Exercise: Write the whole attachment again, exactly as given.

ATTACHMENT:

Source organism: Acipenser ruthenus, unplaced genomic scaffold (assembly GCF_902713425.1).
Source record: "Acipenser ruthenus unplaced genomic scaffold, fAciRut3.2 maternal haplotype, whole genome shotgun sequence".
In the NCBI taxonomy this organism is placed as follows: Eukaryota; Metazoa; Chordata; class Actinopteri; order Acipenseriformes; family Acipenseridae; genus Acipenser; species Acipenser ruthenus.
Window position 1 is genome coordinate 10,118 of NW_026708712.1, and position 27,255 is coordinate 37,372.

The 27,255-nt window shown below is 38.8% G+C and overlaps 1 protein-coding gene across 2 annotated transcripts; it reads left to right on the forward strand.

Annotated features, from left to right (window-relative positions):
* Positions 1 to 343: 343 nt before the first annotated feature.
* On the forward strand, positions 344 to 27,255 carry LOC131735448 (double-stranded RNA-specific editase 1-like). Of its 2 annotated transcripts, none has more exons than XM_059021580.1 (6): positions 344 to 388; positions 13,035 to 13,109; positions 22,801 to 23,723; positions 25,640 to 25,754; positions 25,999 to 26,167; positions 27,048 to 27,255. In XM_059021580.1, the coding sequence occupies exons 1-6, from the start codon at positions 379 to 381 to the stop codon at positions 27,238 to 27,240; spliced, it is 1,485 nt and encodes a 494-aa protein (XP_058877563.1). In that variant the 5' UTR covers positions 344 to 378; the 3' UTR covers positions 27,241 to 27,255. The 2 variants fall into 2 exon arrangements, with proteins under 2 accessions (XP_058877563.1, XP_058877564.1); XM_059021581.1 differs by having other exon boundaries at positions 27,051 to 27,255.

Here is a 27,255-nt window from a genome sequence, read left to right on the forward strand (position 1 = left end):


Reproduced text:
Source organism: Acipenser ruthenus, unplaced genomic scaffold (assembly GCF_902713425.1).
Source record: "Acipenser ruthenus unplaced genomic scaffold, fAciRut3.2 maternal haplotype, whole genome shotgun sequence".
In the NCBI taxonomy this organism is placed as follows: Eukaryota; Metazoa; Chordata; class Actinopteri; order Acipenseriformes; family Acipenseridae; genus Acipenser; species Acipenser ruthenus.
Window position 1 is genome coordinate 10,118 of NW_026708712.1, and position 27,255 is coordinate 37,372.

The 27,255-nt window shown below is 38.8% G+C and overlaps 1 protein-coding gene across 2 annotated transcripts; it reads left to right on the forward strand.

Annotated features, from left to right (window-relative positions):
* Positions 1 to 343: 343 nt before the first annotated feature.
* On the forward strand, positions 344 to 27,255 carry LOC131735448 (double-stranded RNA-specific editase 1-like). Of its 2 annotated transcripts, none has more exons than XM_059021580.1 (6): positions 344 to 388; positions 13,035 to 13,109; positions 22,801 to 23,723; positions 25,640 to 25,754; positions 25,999 to 26,167; positions 27,048 to 27,255. In XM_059021580.1, the coding sequence occupies exons 1-6, from the start codon at positions 379 to 381 to the stop codon at positions 27,238 to 27,240; spliced, it is 1,485 nt and encodes a 494-aa protein (XP_058877563.1). In that variant the 5' UTR covers positions 344 to 378; the 3' UTR covers positions 27,241 to 27,255. The 2 variants fall into 2 exon arrangements, with proteins under 2 accessions (XP_058877563.1, XP_058877564.1); XM_059021581.1 differs by having other exon boundaries at positions 27,051 to 27,255.

Here is a 27,255-nt window from a genome sequence, read left to right on the forward strand (position 1 = left end):